Female pleasure, power and anatomy are still taboo

This commentary is coming from a subject I have been thinking about lately in regards to female nudity and pornography but in connection to our ideas about magick (sex magick or not): female pleasure and anatomy are still taboo, no matter how much men (and some women) believe the sex industry is subversive and sexual liberalism is empowering or even liberating. The confusion here is that more genital sexual freedom is confused with liberation from gender roles and actual political activism and social change.

As far as speech goes, we cannot talk about vaginas in politics; the word (as well as “vulva”) is taboo. On the other hand, men refer to women as “cunts” in porn, the only part they desire (yet they do not value women as human beings), reducing women to fuckholes, the gendered term intended as a slur to degrade. The clitoris is the only part whose sole function is pleasure, and yet it is the most neglected by men. It has been found that most women do not orgasm from PIV alone. Given the above, it makes sense to conclude that we are currently living in a woman-hating culture which raises them into suffering and masochism. Some laws have changed; the system, and people’s prejudices, have not. Here is the etymology behind the word “cunt.”

There’s something so fucked up about a worldview that has no problem at all associating lipstick with women, but has the biggest problem in the world associating a vagina with them.

Even feminism is not safe from traditional gender roles. Third-wave, liberal feminism is explicitly associated with femininity, the sex industry and hetero sex-positivity. When “feminism” is used to not mean “for women” but “for femininity” (redefining what the “fem” in it means), then it is easy to accuse women criticizing femininity as being misogynistic. This is not the case.  Femininity can exist in males (including gay men and m2t), and it has nothing to do with femaleness. It is a man-man concept intended to condition and keep women subordinate; constrictive clothing and shoes that limit mobility, masochistic beauty practices, and the pressure to wear makeup before going outside, give the message that women cannot simply exist as they are.  They also contribute to the stereotyping of women as lazy – for example, high heels imply that women do not have to stand or walk for long periods of time. This was the idea of the ‘kept’ woman or the married woman dependent on and supported by her husband.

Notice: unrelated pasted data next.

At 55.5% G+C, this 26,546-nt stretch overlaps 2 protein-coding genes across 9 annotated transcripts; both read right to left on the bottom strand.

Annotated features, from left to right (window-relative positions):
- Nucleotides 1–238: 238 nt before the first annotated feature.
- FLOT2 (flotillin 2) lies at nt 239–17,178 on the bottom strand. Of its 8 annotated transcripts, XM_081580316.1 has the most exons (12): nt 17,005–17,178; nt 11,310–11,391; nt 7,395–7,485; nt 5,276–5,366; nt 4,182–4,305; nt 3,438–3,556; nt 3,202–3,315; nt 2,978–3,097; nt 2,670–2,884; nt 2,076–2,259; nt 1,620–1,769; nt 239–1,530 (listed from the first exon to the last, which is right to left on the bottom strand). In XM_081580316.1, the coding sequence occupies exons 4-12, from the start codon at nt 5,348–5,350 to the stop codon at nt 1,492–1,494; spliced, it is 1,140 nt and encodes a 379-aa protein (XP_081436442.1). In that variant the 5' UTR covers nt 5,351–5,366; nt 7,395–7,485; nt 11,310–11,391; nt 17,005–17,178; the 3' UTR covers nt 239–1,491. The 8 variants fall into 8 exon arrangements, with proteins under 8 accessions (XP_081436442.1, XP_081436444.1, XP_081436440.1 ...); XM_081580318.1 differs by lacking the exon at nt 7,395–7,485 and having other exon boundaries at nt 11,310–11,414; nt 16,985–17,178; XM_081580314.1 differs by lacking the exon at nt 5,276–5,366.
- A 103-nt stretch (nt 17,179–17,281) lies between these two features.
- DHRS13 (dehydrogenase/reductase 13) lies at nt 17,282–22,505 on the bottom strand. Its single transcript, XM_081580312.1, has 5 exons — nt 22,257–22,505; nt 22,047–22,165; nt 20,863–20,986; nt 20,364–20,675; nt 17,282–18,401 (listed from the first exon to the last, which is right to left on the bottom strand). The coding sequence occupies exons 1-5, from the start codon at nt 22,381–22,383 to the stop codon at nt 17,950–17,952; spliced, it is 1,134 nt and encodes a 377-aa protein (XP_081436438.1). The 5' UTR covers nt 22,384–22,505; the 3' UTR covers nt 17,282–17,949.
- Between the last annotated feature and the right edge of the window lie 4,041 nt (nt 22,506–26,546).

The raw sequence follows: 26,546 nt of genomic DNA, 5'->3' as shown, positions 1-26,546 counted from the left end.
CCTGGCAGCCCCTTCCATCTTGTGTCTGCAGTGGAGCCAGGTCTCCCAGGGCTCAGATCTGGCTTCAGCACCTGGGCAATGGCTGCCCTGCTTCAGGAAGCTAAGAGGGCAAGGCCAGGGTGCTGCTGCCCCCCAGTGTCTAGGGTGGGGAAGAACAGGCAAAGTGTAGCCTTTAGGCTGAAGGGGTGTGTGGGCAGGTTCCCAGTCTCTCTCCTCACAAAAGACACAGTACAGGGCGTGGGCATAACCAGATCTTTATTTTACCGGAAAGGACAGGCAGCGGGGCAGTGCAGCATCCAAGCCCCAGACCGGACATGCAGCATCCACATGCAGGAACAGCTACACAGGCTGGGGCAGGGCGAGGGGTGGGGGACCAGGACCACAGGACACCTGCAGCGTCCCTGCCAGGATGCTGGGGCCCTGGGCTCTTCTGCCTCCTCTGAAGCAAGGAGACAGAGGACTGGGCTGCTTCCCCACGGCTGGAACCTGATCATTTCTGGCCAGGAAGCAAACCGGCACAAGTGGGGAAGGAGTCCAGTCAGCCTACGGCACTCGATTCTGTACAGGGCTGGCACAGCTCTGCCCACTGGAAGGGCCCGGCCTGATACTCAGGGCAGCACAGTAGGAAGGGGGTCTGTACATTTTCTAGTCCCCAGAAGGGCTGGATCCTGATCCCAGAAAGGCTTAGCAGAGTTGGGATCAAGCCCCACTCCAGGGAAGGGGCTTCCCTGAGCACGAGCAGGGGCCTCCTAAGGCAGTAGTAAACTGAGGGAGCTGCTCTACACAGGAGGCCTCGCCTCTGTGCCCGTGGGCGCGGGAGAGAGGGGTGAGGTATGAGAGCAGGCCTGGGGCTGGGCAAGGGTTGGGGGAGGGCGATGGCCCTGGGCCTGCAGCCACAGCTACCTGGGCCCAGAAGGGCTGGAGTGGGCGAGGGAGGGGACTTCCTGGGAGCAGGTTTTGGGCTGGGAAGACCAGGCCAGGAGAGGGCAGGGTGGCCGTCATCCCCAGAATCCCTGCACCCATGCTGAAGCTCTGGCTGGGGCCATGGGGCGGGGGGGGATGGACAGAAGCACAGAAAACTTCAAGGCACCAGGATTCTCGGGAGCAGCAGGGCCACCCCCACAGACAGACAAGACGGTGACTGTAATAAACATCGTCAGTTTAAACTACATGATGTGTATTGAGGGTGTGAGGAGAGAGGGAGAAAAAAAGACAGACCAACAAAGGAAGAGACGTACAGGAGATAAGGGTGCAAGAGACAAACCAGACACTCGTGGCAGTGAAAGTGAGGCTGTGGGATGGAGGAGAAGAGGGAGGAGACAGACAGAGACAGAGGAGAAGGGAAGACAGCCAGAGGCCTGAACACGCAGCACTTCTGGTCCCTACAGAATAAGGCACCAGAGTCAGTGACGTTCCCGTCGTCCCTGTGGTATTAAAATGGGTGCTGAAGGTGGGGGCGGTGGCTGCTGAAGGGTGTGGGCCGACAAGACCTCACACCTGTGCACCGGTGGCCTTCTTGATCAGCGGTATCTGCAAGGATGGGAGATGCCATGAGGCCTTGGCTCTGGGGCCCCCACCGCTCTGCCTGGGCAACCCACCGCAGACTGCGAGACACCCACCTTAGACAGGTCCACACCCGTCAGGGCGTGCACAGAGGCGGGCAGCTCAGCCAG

“Makeup and heels or corset were still the prerogatives of women when we couldn’t vote, own property, go to university. What power have they brought concretely? Why haven’t men ever claimed that power for themselves? Why aren’t MRAs fighting for men to wear makeup and heels, denouncing the sexism of marketing that excludes them and highlighting this oppression that denies them a claim to space and power?” (Missfit)

Becoming more and more plasticized, women in porn have had vaginoplasties; their vaginas no longer look natural or normal, while men internalize those images and encourage the women in their sex lives to do the same. This is female genital mutilation. Their vaginas are also expected to be completely hairless and have little to no scent. These men don’t “love” women while they compartmentalize “good” women for relationships and marriage and “bad” women for masturbation and sex (the virgin-whore dichotomy); they don’t “worship” them or pleasure them in their claim of the “power of the pussy.” Lesbians do. Straight men can bear to take several tips from them instead of being bitter women-haters. Maybe if they gave women orgasms instead of being selfish pricks they’d have more success in their relationships, even in casual sex.

“How can you proclaim to be a heterosexual man when you don’t know which anatomical structure gives women an orgasm? How can you be into women when you’re really not into vulva and all its details?If you are honestly attracted to women and not just into causing pain and egoboosting from dominating an acceptable subhuman target, how can you not care about how to give pleasure to a woman?Are most men really straight? I’m not saying they’re gay, but are they really het in the way lesbians are homo?Because their sexuality and female homosexuality should look the same for the most part, even in a patriarchy, no? Maybe some differences could be explained because they’re assholes, but the basic sexuality should be somewhat similar. The overall way we are attracted to women and the ways we want to express that should be analogous. But they aren’t.And they don’t sound attracted to women the same way gay men are attracted to men either. Imagine a gay man not wanting to worship dick or thinking male genitals look weird. Difficult to accept that happens often. Now imagine a straight man only wanting to stick it in a vagina, but not wanting to actually worship a vulva or thinking it looks/smells weird. It’s way easy to accept that as a reality for many straight men.So what gives? Do they really like female bodies or what?”—lesbx and I have had this conversation so many times that we now just shorthand it to our consensus (“all men are obvs conflicted gay”) without feeling the need to explain further. It just seems so self-evident.

Also, whenever hets claim that lesbians are “just like men”, I immediately think, “No, we’re not — because for one thing, we know where the clitoris is.” And that’s just the beginning.”